LIEUTENANT GENERAL JARRARD: Thank you. I’ll start off and try to cover the strategic and operational level, and then allow Jeff to comment at the tactical level. But we have to – as we think about integrated deterrence, our – one of our biggest advantages is our allies and partners, and the friends that we have around the world but specifically here in the Indo-Pacific that all cherish the same values and work very hard to create a free and open Indo-Pacific that allows each country to continue their path based on their own sovereign interest. And so we can do that because of the free and open Indo-Pacific, but that’s only because our services are working together and continuing to build those capabilities, the security capabilities that will allow that to perpetuate into the future.
So it is a key – continuing to develop those relationships is a key part of integrated deterrence at both the strategic and the operational level.
Jeff, any thoughts at the tactical level?
BRIGADIER GENERAL VANANTWERP: Yes, sir. I think as you mentioned, there was Super Garuda Shield. I think what you’ll see in upcoming iterations of Operation Pathways and our exercises west of the International Date Line is sort of similar trends where we add more joint partners, we add more multinational partners. That’s really the reality. We find if we’re just training army to army with another army, that is good – it’s good towards developing that kind of combined interoperability that we talked about a little bit earlier – but the reality is unless you’re doing it joint, unless you’re doing it multinational, you’re just not going to be successful. And so our interest is in taking a lot of these exercises, and if our partners are interested and we want to work together and grow those exercises to ones where we’re working in a multinational way and in a joint way, that’s absolutely where we’d like to go.
MODERATOR: All right. The next question goes to Dzirhan Mahadzir from USNI News in Malaysia. Operator, please open the line.
QUESTION: Hi. Thank you for the call. I just wanted to ask, can you give us some specific details on what you will be doing with the multinational partners at this exercise and what will be the participation of the Marine Corps in this with the littoral regiment? What will be the – will they be doing specifically? And as a final question, what is ARPAC – what are ARPAC’s activities for the upcoming Keen Sword exercise in Japan? Thank you.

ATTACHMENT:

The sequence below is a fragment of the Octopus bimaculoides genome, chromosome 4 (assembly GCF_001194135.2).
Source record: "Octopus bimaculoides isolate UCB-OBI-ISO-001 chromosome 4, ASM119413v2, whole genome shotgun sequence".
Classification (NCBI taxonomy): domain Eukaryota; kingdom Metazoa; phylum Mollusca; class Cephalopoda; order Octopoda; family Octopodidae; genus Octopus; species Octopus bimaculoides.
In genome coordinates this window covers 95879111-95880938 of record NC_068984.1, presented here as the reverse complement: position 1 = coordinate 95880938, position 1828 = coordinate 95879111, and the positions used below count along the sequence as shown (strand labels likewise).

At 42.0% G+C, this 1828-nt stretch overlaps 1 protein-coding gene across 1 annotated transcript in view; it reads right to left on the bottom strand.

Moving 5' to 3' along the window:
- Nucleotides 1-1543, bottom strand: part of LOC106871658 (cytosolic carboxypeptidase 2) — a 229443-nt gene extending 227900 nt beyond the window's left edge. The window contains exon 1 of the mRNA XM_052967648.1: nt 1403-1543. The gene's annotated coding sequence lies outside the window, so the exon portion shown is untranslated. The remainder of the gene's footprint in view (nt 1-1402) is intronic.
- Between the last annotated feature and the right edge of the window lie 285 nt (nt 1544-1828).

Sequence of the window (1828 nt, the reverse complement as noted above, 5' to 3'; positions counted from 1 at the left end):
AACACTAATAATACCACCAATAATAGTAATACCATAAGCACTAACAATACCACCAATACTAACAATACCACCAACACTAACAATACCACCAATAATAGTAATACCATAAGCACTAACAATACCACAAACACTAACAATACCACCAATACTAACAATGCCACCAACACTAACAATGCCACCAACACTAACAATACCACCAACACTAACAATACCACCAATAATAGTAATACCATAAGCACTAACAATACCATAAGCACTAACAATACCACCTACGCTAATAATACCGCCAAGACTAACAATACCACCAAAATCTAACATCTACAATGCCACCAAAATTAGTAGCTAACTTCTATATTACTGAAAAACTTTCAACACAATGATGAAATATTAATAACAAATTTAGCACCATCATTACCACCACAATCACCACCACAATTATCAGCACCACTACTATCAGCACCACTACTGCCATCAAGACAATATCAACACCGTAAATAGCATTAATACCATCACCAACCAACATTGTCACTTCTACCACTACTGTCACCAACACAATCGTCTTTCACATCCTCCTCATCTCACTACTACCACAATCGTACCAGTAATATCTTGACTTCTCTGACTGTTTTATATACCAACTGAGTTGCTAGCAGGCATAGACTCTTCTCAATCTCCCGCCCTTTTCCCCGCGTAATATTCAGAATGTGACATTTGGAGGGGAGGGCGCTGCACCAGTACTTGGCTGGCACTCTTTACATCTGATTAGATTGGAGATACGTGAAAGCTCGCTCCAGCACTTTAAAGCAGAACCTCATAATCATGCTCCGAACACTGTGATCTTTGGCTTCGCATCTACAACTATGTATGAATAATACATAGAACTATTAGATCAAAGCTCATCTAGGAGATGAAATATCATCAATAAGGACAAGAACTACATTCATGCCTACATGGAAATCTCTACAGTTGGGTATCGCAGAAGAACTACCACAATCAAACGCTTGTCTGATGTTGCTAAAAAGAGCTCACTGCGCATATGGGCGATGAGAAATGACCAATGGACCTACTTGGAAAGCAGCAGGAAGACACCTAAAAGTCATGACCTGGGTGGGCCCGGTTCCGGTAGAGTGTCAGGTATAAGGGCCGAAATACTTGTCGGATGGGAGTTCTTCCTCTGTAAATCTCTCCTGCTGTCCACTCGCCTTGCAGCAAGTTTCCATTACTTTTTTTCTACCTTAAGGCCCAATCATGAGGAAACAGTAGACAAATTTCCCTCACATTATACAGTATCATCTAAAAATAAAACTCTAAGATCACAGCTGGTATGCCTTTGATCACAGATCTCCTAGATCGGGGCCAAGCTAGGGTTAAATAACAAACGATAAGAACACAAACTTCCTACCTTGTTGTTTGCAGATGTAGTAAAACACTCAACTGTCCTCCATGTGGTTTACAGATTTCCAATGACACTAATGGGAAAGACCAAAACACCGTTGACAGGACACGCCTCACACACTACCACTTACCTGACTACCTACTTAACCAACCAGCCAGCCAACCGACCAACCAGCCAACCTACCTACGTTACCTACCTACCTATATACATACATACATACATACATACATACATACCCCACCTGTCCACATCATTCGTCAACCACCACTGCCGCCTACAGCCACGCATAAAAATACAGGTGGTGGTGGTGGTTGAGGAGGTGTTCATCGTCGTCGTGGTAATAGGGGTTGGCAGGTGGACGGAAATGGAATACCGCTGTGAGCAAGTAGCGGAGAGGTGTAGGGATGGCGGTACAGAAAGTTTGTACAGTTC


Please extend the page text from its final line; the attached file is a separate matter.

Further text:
LIEUTENANT GENERAL JARRARD: Jeff, I’ll let you go ahead and answer the first two.
BRIGADIER GENERAL VANANTWERP: Okay, sir. Sounds good. Yeah, so the partners – as I mentioned, we’ve got three separate companies from Thailand, Indonesia, and the Philippines. The way we’ve tasked and organized those companies, they’re each infantry companies and so under this brigade, which is led by a colonel, they have three battalions: two infantry battalions and a reconnaissance battalion. And we have provided one of those companies the task of organizing into each of those battalions. And they have had about 10 days now to conduct training together with these specific units, and as we deploy them into the box, as we call it, they are going to operate just like our companies do, and they’ll receive tasks to go get after the enemy just like our companies do. And those companies, just from sort of a geography perspective, we’ll have two of them on the island of Oahu here and then another on the Big Island a hundred-plus miles away.
So that’s what the partners will be doing. We do have additional partners, as General Jarrard mentioned, who have come and that will be embedded at the staff level, so at the battalion level, and then some who will be observing the backside, so how we kind of run the exercise and our exercise control.
As far as the Marine Littoral Regiment, the Marine Littoral Regiment is doing what it envisioned doing, what we the joint force would envision them doing in their role, just as we’d expect in a conflict. They are currently forward deployed with multiple sensing and firing, advanced expeditionary bases, and they are going to open up air corridors and sea lanes to allow our forces during the remainder of the joint force to move into this operational area. Over.
LIEUTENANT GENERAL JARRARD: And I’ll – hey, thanks, Jeff, and I’ll talk about Keen Sword just briefly. But that is primarily a United States Navy and United States Marine Corps exercise, but we do have – the Army is participating with our Multi-Domain Task Force. And so that is normally a field training exercise that’s conducted in Japan, and this one we’re going to be participating in the southwest islands of Japan with some of our key capabilities. So we’re looking forward to that, and the Japanese are a great partner. Thank you.
MODERATOR: Our next question goes to David Santos of CNN in the Philippines. Operator, please open the line.
QUESTION: Good morning. Thank you for this opportunity. I would like to ask the general, the Philippine army, as perceived here in our country as a land-based form, has focused mostly on its operations on counterinsurgency, addressing local insurgent groups for the past several years. But as Manila shifts its security (inaudible) but is inclined to shift its security priorities to maritime and territorial defense, which primarily are tasked to the Philippine navy and even the Philippine air force since we are an archipelagic nation.